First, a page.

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Seventh Circuit Vacates Certification, Orders ‘Empty Suit’ Class Action Dismissed with Prejudice

The U.S. Court of Appeals for the Seventh Circuit yesterday vacated certification and directed the trial court to dismiss with prejudice the latest “empty suit” class action wherein class members suffered no real injury and wasted precious court resources merely to register their dissatisfaction with a product.

Writing for a unanimous three-judge panel, Judge Richard Posner showed little patience for the consumer fraud claims made by eight certified classes of eye drop users in Missouri and Illinois.  They unconvincingly alleged that the defendants — six pharmaceutical companies that make the drops for treatment of glaucoma —  sell the drops in bottles that dispense drops that are too large and thus wasteful and too costly.

Given the lack of any suggestion of collusion by the defendants either with each other or with other producers (if there are other producers) of eye drops for treatment of glaucoma, or of any claim that the defendants misrepresent the quality of their product, we are asked to decide a case based simply on dissatisfaction with a product . . . or with its price.

. . . Even supposing it were demonstrable that a smaller eye drop would be more effective and cheaper than the ones manufactured by the defendants, the class members would have no cause of action. You cannot sue a company and argue only—”it could do better by us”—which is all they are arguing. In fact, such a suit fails at the threshold, because there is no standing to sue. One cannot bring a suit in federal court without pleading that one has been injured in some way (physically, financially— whatever) by the defendant. That’s what’s required for standing. The fact that a seller does not sell the product that you want, or at the price you’d like to pay, is not an actionable injury; it is just a regret or disappointment—which is all we have here, the class having failed to allege “an invasion of a legally protected interest.” Spokeo, Inc. v. Robins, 136 S. Ct. 1540, 1548 (2016); Lujan v. De-fenders of Wildlife, 504 U.S. 555, 560 (1992).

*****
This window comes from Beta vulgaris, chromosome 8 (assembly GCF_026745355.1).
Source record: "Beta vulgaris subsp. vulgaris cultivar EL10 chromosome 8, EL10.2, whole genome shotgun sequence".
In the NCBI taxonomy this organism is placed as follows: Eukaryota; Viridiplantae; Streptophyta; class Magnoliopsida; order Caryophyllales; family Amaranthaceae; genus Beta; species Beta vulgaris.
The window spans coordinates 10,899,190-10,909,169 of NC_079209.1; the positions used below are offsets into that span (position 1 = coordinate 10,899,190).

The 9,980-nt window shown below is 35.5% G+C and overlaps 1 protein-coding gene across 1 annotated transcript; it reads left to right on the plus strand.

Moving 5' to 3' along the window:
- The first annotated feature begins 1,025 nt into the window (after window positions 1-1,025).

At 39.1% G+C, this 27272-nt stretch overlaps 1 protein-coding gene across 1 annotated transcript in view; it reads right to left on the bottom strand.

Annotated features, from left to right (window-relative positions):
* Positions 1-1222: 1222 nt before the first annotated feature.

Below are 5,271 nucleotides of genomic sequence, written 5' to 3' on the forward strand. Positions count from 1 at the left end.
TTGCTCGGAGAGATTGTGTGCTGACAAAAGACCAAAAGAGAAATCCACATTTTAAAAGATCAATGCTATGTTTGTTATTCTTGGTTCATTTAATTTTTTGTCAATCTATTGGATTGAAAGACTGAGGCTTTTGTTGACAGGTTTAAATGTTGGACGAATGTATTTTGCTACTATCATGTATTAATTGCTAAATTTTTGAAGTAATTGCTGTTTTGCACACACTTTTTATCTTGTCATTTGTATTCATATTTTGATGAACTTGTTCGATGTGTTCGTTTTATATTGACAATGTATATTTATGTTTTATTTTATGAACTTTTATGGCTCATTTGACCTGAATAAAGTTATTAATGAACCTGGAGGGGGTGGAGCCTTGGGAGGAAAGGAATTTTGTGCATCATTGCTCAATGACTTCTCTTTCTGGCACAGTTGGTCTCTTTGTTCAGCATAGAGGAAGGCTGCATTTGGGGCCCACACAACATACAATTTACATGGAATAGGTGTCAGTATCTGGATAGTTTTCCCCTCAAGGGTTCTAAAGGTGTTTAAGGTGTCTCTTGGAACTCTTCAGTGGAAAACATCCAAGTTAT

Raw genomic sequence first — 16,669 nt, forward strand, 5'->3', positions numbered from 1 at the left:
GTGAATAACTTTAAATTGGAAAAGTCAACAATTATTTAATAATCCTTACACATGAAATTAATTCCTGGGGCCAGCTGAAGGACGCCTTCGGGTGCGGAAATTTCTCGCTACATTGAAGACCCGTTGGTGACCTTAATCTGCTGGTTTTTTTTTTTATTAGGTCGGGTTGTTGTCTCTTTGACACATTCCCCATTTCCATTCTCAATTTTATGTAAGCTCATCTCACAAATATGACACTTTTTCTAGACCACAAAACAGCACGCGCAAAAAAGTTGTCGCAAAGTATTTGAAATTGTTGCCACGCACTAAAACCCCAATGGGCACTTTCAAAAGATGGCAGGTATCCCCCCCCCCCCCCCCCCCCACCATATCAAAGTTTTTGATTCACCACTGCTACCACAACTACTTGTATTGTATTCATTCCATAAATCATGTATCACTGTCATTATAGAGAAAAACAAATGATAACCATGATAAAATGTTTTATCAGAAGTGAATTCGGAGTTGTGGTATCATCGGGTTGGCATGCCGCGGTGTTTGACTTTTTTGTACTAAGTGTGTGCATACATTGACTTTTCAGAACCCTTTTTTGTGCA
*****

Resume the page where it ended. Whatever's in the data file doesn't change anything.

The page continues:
ATRA filed an amicus brief in the case that apparently resonated with the Seventh Circuit panel.  In part, it read:

First, plaintiffs lack standing because they received what they were promised: effective, FDA-approved prescription glaucoma medications. Their speculative claim that they might have paid less for those medications if defendants had packaged them more efficiently—a claim that is not supported by concrete factual allegations and that runs contrary to basic economic logic—does not describe a cognizable injury, let alone one that is fairly traceable to the conduct plaintiffs challenge as unlawful.

. . . Second, even assuming plaintiffs sufficiently pleaded the elements of Article III standing, they did not satisfy the requirements for class certification. The district court abused its discretion in certifying classes containing tens of thousands of individual consumers without meaningful analysis of whether class treatment was warranted. The court certified those classes because it accepted plaintiffs’ lawyers’ implausibly broad framing of a supposed “common issue”—whether 33 different FDA-approved glaucoma medications release eye drops that are too large for all consumers under all circumstances—while improperly refusing to consider defendants’ evidence that the class members had not suffered any common injury.

Affirming the decision below would trigger a new wave of abusive, no-injury class-action litigation, with potentially devastating effects on businesses and consumers. If plaintiffs’ novel standing theory were accepted, it would encourage lawyers to bring class-action suits over any business practice that could be portrayed as inefficient, based on conjecture that greater efficiency might have translated into savings for customers. And if the district court’s cursory class-certification analysis were upheld, it would encourage those same lawyers to frame supposedly common issues at an unrealistically high level of generality in order to win certification of large classes and thereby coerce defendants into paying huge settlements. Those consequences of affirmance would benefit no one but the lawyers—not the businesses that would pay millions in litigation and nuisance settlement costs; not the employees, investors, and consumers who would ultimately bear those costs; and certainly not the glaucoma patients who take the medications at issue in this case and who could be denied those critical medications if this case were allowed to proceed.

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